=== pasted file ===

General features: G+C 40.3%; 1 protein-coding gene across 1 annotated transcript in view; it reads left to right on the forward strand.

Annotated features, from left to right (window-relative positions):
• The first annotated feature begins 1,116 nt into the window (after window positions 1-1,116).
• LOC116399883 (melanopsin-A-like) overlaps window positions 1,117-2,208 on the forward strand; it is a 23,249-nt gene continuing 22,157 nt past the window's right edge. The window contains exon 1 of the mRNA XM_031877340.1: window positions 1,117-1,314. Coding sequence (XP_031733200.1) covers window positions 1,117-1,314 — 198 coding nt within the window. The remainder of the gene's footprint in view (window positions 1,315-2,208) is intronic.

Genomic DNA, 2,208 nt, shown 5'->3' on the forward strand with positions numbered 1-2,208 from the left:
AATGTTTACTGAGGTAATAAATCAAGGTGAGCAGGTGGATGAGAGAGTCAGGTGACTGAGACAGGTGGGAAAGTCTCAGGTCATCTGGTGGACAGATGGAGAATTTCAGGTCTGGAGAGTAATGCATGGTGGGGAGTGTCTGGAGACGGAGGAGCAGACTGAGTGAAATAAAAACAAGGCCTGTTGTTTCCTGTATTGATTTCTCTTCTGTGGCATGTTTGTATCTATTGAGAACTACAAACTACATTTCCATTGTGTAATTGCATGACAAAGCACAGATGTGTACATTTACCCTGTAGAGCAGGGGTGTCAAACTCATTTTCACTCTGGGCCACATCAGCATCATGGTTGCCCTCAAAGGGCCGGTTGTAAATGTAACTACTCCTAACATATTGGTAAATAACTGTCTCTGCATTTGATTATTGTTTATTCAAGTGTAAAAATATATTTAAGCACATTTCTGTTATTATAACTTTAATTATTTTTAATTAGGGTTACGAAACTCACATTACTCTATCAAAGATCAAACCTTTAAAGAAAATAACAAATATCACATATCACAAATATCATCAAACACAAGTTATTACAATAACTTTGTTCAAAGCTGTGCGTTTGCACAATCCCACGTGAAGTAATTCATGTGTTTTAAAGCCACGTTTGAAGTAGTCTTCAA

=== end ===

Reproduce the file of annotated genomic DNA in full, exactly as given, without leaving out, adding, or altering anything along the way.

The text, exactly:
General features: G+C 40.3%; 1 protein-coding gene across 1 annotated transcript in view; it reads left to right on the forward strand.

Annotated features, from left to right (window-relative positions):
• The first annotated feature begins 1,116 nt into the window (after window positions 1-1,116).
• LOC116399883 (melanopsin-A-like) overlaps window positions 1,117-2,208 on the forward strand; it is a 23,249-nt gene continuing 22,157 nt past the window's right edge. The window contains exon 1 of the mRNA XM_031877340.1: window positions 1,117-1,314. Coding sequence (XP_031733200.1) covers window positions 1,117-1,314 — 198 coding nt within the window. The remainder of the gene's footprint in view (window positions 1,315-2,208) is intronic.

Genomic DNA, 2,208 nt, shown 5'->3' on the forward strand with positions numbered 1-2,208 from the left:
AATGTTTACTGAGGTAATAAATCAAGGTGAGCAGGTGGATGAGAGAGTCAGGTGACTGAGACAGGTGGGAAAGTCTCAGGTCATCTGGTGGACAGATGGAGAATTTCAGGTCTGGAGAGTAATGCATGGTGGGGAGTGTCTGGAGACGGAGGAGCAGACTGAGTGAAATAAAAACAAGGCCTGTTGTTTCCTGTATTGATTTCTCTTCTGTGGCATGTTTGTATCTATTGAGAACTACAAACTACATTTCCATTGTGTAATTGCATGACAAAGCACAGATGTGTACATTTACCCTGTAGAGCAGGGGTGTCAAACTCATTTTCACTCTGGGCCACATCAGCATCATGGTTGCCCTCAAAGGGCCGGTTGTAAATGTAACTACTCCTAACATATTGGTAAATAACTGTCTCTGCATTTGATTATTGTTTATTCAAGTGTAAAAATATATTTAAGCACATTTCTGTTATTATAACTTTAATTATTTTTAATTAGGGTTACGAAACTCACATTACTCTATCAAAGATCAAACCTTTAAAGAAAATAACAAATATCACATATCACAAATATCATCAAACACAAGTTATTACAATAACTTTGTTCAAAGCTGTGCGTTTGCACAATCCCACGTGAAGTAATTCATGTGTTTTAAAGCCACGTTTGAAGTAGTCTTCAA